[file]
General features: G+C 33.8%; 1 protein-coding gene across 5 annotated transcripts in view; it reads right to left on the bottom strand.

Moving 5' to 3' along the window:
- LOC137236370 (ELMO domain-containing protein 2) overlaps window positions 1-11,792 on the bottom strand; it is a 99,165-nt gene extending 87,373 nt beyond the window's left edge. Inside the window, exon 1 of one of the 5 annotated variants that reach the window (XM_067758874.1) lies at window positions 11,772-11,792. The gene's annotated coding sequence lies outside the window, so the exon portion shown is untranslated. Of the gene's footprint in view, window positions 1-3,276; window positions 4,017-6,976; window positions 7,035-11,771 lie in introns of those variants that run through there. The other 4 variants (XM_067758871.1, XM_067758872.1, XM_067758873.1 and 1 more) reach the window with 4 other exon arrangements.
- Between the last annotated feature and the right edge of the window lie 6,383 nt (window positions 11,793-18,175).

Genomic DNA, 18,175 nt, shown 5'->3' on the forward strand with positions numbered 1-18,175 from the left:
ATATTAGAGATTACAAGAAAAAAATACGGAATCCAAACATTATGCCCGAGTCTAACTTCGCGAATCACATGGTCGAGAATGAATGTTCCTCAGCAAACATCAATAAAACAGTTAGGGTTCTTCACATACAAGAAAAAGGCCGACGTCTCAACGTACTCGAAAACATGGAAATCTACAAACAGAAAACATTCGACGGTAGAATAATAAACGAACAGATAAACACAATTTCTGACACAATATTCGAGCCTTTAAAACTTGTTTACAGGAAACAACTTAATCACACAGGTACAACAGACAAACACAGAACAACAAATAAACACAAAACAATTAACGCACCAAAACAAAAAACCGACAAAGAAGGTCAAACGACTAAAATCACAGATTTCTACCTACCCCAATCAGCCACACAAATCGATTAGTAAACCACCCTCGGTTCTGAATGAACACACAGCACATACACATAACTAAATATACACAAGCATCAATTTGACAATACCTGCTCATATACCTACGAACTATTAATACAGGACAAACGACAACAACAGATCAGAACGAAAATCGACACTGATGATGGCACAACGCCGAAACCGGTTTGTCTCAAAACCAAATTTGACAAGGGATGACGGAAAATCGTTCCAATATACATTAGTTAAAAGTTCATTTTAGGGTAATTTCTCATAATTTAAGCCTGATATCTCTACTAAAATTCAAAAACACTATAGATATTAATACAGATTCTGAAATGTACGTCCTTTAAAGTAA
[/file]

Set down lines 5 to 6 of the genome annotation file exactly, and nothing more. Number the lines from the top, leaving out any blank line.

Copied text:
Genomic DNA, 18,175 nt, shown 5'->3' on the forward strand with positions numbered 1-18,175 from the left:
ATATTAGAGATTACAAGAAAAAAATACGGAATCCAAACATTATGCCCGAGTCTAACTTCGCGAATCACATGGTCGAGAATGAATGTTCCTCAGCAAACATCAATAAAACAGTTAGGGTTCTTCACATACAAGAAAAAGGCCGACGTCTCAACGTACTCGAAAACATGGAAATCTACAAACAGAAAACATTCGACGGTAGAATAATAAACGAACAGATAAACACAATTTCTGACACAATATTCGAGCCTTTAAAACTTGTTTACAGGAAACAACTTAATCACACAGGTACAACAGACAAACACAGAACAACAAATAAACACAAAACAATTAACGCACCAAAACAAAAAACCGACAAAGAAGGTCAAACGACTAAAATCACAGATTTCTACCTACCCCAATCAGCCACACAAATCGATTAGTAAACCACCCTCGGTTCTGAATGAACACACAGCACATACACATAACTAAATATACACAAGCATCAATTTGACAATACCTGCTCATATACCTACGAACTATTAATACAGGACAAACGACAACAACAGATCAGAACGAAAATCGACACTGATGATGGCACAACGCCGAAACCGGTTTGTCTCAAAACCAAATTTGACAAGGGATGACGGAAAATCGTTCCAATATACATTAGTTAAAAGTTCATTTTAGGGTAATTTCTCATAATTTAAGCCTGATATCTCTACTAAAATTCAAAAACACTATAGATATTAATACAGATTCTGAAATGTACGTCCTTTAAAGTAA